The Personal Archive of Louis Osman, Goldsmith and Architect
Date of Auction: 27th March 2018
Sold for £440
Estimate: £200 - £400
FootnoteIn 1966, the Goldsmiths’ Company, in a move to encourage the appreciation of the silversmith’s art, introduced a commendable scheme whereby each Prime Warden of the Company was to commission a silver centrepiece to commemorate their year in office. The first Prime Warden to take up this opportunity was Lord Runciman, and he engaged Louis. The centrepiece Louis designed is composed of a 150cm narwhal tusk, which represents a unicorn horn, a symbol of purity; the unicorn forms a part of the Goldsmiths’ coat of arms, and was further linked to Lord Runciman through his particularly interest in medieval books. The tusk, with a rose quartz cube to its base and a moveable gem set coronet counterbalance to the tip, is finely balanced on a wishbone stand, so that ‘once set in motion it will maintain a gentle movement up and down throughout an entire dinner’. The stand is decorated with a gold and gem set Goldsmiths’ Company coat of arms, and the finely balanced setting is a reference to the Goldsmiths’ Company’s role in assaying the purity of precious metals.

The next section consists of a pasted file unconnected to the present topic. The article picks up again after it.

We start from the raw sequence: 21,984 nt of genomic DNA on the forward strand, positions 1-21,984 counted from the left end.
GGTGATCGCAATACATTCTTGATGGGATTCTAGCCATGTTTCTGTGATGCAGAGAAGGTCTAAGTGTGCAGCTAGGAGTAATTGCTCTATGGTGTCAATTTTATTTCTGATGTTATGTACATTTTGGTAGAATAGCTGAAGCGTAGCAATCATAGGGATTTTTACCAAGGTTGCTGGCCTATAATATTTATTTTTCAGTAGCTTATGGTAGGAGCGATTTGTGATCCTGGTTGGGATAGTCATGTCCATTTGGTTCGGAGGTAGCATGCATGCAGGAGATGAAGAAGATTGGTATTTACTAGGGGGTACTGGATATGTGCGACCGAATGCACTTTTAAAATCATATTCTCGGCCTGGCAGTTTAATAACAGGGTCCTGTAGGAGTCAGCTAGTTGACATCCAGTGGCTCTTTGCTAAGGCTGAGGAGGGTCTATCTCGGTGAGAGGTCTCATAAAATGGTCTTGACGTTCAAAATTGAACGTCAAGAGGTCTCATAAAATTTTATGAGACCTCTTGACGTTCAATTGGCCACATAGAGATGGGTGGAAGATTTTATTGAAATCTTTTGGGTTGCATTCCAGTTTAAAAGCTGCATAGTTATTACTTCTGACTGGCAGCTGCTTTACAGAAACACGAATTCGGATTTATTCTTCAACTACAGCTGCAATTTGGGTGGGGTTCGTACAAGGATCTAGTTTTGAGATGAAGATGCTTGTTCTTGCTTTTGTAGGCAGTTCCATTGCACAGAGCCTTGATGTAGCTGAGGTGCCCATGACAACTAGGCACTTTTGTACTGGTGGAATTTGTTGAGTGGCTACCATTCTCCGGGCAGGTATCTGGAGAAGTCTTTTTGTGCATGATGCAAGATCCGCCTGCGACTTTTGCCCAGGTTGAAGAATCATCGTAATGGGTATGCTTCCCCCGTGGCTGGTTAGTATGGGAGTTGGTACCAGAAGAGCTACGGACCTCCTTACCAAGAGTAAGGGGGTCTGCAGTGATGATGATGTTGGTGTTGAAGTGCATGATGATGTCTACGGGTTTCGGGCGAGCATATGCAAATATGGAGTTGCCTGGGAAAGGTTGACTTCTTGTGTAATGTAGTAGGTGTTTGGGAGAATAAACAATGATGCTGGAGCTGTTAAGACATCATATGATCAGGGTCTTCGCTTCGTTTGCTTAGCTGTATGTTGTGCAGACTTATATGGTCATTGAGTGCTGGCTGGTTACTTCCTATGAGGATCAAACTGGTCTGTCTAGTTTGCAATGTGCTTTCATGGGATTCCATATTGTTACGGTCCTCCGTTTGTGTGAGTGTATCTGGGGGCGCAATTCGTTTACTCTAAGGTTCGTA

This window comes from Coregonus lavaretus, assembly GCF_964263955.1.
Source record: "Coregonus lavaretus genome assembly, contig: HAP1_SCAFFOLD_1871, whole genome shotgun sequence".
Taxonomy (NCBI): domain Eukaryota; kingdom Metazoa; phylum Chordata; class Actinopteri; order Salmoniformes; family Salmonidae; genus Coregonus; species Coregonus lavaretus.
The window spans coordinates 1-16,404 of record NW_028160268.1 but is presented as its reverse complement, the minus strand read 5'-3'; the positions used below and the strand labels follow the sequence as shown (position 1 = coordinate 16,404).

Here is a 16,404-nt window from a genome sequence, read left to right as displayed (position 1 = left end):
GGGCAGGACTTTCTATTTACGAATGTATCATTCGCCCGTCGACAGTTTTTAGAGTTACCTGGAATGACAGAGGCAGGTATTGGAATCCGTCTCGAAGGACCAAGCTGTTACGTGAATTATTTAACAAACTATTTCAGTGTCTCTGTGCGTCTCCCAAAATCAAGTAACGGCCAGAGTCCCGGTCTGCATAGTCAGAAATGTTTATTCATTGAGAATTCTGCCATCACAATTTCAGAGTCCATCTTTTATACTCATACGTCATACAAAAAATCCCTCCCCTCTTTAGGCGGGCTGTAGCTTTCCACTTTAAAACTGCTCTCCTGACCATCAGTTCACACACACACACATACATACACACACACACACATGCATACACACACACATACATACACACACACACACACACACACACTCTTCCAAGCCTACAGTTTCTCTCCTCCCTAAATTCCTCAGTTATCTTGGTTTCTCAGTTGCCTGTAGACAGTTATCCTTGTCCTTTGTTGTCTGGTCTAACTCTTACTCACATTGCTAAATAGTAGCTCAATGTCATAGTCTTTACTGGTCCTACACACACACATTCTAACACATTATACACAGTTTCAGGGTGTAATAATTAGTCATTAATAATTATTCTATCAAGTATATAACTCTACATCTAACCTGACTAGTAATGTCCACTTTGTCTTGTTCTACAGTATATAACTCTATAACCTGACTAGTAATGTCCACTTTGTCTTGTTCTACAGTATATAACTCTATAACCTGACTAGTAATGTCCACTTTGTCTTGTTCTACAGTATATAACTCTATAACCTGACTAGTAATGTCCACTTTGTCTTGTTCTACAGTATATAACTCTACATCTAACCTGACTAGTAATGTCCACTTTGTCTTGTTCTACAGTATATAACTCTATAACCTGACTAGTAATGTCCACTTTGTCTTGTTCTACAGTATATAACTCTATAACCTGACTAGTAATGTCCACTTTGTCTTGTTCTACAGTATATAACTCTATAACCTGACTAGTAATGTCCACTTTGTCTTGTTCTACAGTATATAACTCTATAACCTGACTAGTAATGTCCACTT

See: Louis Osman Gold Exhibition, Goldsmiths’ Hall, February 1971, cat no 6.
See: Osman, An exhibition at Canons Ashby, May 1974, cat no 79.
See: Treasures of the 20th century, Goldsmiths’ Company exhibition, May 2000, cat no 274.